I constantly heard en fait when I was in France, but I am still unsure what it means or how to use it.

Can somebody shed some light on this please?

I am fully aware it may be spelt totally wrong.

  • What's the context? With only approximate pronunciation and no context, it's hard to guess. Commented Jul 6, 2013 at 20:46
  • Correct answer below, thanks for attempting to help though.
    – Martin
    Commented Jul 7, 2013 at 17:52

2 Answers 2


I think you heard en fait, which means basically in fact or actually. This short expression is used a lot nowadays in France (maybe too much?) at the end of a sentence to state that there might be a difference between what has been expressed previously and the statement preceding the en fait. It can also start a sentence to express clearly in that case the divergence.

  • 1
    I'm on board with this. There are speakers that do merge the nasal vowels of en/an and on, which account for the other half of the confusion.
    – Circeus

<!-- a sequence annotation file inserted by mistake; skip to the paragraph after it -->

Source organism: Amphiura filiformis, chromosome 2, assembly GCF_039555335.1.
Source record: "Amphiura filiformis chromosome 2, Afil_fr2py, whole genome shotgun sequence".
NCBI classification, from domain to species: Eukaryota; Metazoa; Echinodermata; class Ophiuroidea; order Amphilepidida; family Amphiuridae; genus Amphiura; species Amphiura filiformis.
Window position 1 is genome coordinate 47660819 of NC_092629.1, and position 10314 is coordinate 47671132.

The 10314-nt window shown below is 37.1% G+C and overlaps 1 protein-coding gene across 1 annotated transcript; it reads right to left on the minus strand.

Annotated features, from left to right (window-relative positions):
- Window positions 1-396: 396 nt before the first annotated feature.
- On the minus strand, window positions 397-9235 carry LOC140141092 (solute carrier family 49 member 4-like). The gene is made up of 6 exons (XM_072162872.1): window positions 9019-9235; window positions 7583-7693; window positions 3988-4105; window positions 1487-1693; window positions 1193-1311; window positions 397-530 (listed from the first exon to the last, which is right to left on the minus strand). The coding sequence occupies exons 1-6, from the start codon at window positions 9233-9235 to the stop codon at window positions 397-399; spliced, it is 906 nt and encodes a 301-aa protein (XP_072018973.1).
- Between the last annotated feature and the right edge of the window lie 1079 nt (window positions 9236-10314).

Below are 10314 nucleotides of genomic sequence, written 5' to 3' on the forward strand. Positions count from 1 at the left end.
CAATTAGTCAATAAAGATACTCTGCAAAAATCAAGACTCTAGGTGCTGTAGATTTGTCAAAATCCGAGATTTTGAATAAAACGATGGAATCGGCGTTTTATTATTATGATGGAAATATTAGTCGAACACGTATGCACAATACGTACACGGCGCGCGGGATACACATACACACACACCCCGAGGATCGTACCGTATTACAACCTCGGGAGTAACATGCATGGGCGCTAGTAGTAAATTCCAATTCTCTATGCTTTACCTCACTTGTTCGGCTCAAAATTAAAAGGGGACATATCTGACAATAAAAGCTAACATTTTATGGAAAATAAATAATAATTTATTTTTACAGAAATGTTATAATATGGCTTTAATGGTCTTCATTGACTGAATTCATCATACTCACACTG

Commented Jul 7, 2013 at 5:43
  • 5
    Not to mix up with "Au fait", which means "by the way". And not to mix with "amphet'", which is a drug.
    – Impair
    Commented Jul 8, 2013 at 12:28
  • 1
    What's the difference between en fait and en effet?
    – citizen
    Commented Mar 12, 2014 at 22:26

I have noticed that over the past decade or so, "en fait" is being greatly over-used in France. It seems to be very popular among teenage girls who can be heard on TV using it every three or four words, as a sort of filler between otherwise disjointed phrases. It also conveys a sense of sophistication, because it infers that the speaker is able to distinguish a "real fact" when he sees one. Although the kids seem to have got the "en fait" epidemic started, it is now being used by well-educated adults as well, who seem to do it unconsciously, without thinking if it adds anything to the meaning of their speech. The rule of thumb seems to be, when you need a pause to think what to say next, fill it up by saying, as archly as possible, "en fait". In English "hopefully" played, and to some extent still plays, a similar role, giving an intellectual veneer to the tritest utterance. If French people were to replace "en fait" with a similar expression like "en réalité" they would see how superfluous "en fait" is, in much of its current usage.

  • Really! Totally so! ;-)
    – Drew
    Commented Mar 13, 2014 at 2:25

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